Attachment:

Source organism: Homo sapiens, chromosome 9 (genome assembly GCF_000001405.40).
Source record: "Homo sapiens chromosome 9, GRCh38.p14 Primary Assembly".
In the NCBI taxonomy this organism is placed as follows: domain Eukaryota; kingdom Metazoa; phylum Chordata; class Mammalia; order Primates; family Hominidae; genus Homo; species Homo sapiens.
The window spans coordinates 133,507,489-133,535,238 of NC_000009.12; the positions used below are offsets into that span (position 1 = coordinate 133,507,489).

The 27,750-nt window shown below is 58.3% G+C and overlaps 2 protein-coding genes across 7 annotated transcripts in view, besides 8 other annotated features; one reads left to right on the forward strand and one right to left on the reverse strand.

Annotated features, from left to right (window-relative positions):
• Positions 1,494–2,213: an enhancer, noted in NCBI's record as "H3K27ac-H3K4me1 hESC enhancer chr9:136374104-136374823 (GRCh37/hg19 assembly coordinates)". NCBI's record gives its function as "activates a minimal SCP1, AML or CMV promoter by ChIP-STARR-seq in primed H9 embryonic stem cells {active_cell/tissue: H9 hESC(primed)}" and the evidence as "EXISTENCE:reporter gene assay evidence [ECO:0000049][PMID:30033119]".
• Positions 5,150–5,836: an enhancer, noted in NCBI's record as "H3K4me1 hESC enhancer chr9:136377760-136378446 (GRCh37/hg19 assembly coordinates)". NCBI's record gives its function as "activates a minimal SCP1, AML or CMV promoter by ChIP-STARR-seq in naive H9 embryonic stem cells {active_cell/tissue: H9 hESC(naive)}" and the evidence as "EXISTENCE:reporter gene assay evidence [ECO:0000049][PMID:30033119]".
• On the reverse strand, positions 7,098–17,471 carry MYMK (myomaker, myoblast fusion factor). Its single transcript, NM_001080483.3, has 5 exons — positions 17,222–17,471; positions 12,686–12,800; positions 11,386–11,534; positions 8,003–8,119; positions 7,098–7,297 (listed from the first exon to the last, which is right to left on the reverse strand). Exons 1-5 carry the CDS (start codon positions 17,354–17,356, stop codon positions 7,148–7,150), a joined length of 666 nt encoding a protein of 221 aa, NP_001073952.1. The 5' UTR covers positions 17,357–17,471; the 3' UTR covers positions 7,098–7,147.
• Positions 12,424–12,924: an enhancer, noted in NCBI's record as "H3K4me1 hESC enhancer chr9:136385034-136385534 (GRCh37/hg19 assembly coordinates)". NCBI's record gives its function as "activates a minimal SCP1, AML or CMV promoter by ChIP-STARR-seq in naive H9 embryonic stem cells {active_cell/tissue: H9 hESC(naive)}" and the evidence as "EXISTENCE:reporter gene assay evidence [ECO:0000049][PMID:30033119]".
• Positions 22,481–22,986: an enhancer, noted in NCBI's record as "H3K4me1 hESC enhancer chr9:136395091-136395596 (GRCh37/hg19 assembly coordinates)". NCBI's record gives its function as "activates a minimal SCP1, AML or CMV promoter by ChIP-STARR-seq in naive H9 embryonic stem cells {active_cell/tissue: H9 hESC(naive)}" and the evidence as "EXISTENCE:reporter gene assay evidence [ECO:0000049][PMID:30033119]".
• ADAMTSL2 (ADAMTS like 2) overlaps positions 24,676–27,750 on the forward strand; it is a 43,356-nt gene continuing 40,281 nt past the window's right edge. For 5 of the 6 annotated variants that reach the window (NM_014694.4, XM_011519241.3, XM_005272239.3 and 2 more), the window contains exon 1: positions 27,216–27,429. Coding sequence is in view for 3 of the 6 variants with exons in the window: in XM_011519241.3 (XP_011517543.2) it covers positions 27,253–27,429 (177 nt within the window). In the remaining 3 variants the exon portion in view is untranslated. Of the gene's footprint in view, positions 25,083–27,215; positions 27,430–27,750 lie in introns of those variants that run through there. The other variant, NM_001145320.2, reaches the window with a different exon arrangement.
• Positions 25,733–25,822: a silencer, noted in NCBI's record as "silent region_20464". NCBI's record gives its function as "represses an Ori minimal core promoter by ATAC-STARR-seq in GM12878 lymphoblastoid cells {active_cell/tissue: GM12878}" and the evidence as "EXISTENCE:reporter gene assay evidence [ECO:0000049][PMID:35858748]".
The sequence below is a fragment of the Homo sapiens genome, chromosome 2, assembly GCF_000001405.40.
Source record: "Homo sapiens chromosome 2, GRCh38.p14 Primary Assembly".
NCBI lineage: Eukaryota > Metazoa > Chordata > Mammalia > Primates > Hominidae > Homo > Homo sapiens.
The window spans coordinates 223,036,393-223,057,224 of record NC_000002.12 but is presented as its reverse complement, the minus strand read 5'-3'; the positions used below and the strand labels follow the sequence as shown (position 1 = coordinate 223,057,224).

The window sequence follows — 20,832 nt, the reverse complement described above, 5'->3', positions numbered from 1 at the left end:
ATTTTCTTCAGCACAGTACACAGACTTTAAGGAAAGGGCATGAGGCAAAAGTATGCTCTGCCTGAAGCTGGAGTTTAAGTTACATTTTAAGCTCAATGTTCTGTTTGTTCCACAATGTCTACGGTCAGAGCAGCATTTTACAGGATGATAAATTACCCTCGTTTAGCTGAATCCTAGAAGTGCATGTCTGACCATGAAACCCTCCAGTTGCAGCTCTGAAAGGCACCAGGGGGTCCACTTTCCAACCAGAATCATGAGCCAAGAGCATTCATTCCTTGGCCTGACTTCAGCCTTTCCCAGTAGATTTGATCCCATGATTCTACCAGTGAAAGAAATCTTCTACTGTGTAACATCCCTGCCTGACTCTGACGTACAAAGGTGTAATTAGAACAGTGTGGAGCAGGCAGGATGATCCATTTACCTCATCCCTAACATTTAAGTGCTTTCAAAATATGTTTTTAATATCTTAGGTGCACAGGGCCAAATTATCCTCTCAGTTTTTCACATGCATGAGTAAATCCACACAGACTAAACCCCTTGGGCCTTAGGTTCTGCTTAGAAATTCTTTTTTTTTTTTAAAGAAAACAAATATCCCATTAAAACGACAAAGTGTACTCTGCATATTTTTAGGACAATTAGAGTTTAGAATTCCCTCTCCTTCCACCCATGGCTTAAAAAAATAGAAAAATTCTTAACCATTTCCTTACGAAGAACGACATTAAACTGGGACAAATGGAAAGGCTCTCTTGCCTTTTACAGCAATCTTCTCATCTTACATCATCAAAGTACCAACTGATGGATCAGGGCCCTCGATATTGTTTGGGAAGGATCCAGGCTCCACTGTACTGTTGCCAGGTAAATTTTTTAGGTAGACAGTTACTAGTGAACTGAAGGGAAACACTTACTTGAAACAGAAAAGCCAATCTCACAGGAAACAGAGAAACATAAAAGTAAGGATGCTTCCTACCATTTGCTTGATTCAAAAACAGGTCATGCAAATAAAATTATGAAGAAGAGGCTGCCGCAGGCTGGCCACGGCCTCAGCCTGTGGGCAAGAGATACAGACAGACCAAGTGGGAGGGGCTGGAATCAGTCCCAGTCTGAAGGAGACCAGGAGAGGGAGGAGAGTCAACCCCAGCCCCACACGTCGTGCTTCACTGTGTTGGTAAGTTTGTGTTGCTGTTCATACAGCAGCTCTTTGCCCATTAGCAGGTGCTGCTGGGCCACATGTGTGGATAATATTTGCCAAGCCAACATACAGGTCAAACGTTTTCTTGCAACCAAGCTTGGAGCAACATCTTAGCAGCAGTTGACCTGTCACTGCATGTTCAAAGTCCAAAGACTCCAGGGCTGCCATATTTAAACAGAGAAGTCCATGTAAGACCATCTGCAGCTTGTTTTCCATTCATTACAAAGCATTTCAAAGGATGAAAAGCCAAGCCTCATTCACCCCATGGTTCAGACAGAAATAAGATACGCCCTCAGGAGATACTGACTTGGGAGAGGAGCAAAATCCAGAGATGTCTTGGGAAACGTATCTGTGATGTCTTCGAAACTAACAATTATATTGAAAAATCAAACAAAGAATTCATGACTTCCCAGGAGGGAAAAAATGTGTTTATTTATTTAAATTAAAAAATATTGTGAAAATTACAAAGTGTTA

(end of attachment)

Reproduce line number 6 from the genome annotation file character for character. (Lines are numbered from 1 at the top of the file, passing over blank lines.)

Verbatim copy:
Annotated features, from left to right (window-relative positions):